Popular Indian dishes like Pulao and Chicken Curry, are among 45 other varieties being served to nearly 3,000 journalists from across the world who are here to cover the the historic summit between US President Donald Trump and North Korea leader Kim Jong-un.
Popular Indian dishes like Pulao and Chicken Curry, are among 45 other varieties being served to nearly 3,000 journalists from across the world who are here to cover the the historic summit between US President Donald Trump and North Korea leader Kim Jong-un. Trump and Kim will sit down for talks at 9 am (6:30 am IST) tomorrow at the Capella Hotel on the resort island of Sentosa. The first-ever summit between the two leaders will kick-start a process that could see North Korea giving up its nuclear weapons. Local and overseas journalists will have no lack of food while covering the summit between the US and North Korea, with a menu that will offer 45 dishes across 15 cuisines to suit all palates, the Strait Times reported.
On offer will be Indian, Singaporean, Malaysian, Vietnamese, Thai, Korean, Japanese, Chinese, French, American, Italian, English, Australian, Brazilian and Middle Eastern food, Sats, Airport ground handler and food firm, which will be providing the lunches and dinners was quoted as saying by the report. Indian dishes like Pulao, Fish Curry, Chicken Curry and Papad will be served at the F1 Pit Building – the official media centre for the summit – in downtown Singapore.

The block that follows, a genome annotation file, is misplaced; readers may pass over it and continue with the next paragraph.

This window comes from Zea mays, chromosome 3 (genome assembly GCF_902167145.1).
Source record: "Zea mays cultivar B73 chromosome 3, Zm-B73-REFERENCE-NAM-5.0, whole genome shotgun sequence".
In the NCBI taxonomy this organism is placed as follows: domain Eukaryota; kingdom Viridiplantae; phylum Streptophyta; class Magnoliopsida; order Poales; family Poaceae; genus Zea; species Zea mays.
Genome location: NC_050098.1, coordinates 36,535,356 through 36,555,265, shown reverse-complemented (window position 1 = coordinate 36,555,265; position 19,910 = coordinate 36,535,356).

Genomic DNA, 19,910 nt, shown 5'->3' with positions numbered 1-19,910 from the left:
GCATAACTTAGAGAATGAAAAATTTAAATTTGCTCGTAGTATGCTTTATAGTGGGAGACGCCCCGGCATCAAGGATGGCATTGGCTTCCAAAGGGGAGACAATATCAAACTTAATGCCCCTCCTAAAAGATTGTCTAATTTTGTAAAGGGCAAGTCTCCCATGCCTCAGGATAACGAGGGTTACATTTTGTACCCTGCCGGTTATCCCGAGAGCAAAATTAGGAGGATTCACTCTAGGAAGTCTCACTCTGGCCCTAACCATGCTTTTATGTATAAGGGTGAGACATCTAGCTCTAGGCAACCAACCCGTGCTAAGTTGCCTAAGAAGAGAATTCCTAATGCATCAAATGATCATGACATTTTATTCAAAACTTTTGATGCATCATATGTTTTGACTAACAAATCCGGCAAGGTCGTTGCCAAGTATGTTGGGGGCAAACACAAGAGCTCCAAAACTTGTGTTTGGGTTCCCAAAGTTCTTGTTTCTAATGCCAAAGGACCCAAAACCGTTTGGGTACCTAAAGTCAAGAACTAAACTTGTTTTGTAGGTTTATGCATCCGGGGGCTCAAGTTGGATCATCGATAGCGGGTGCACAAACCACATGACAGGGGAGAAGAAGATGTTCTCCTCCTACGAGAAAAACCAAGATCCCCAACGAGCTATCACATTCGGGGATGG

There are quintessential Singaporean dishes, such as laksa and chicken rice which will be served hot at manned stations. Several caterers have been roped in to help feed the journalists meals from breakfast to lunch, tea to dinner, the report said. They include the Common Good Company – a consortium of Singaporean food and food-related brands like Udders Ice Cream and The Soup Spoon.
The firm will be offering more than 23 different products made with kimchi, a Korean staple of spicy and pickled cabbage, including specially customised products such as Kimchi Jiggae Soup and Kimchi Ice Cream. “In the midst of intense deadlines, there’s no reason why harried reporters can’t have a taste of Singaporean food and other unique foods,” said The Common Good Company Director Wong Peck Lin.
Airport ground handler and food firm, Sats, which has been tasked with the biggest job, expects to serve more than 7.2 tonnes of food – over 7,000 meals. About 25 chefs per shift – there will be two shifts per day except on Wednesday – will be stationed at the media centre, the firm said. The bulk of the food will be cooked at the Sats kitchen at Changi Airport.
By the time they are done with all seven lunches and dinners over three and a half days, about 650 manhours would have been spent, Sats’ spokesman said. The task at hand is Sats’ biggest job since catering for the WTA Finals in October 2017, when the firm pushed out over 8,000 meals, 72 dishes and 9.1 tonnes of food for top women’s tennis players. Sats president and chief executive officer Alex Hungate said: “It’s always good to keep the journalists happy with a delicious meal.”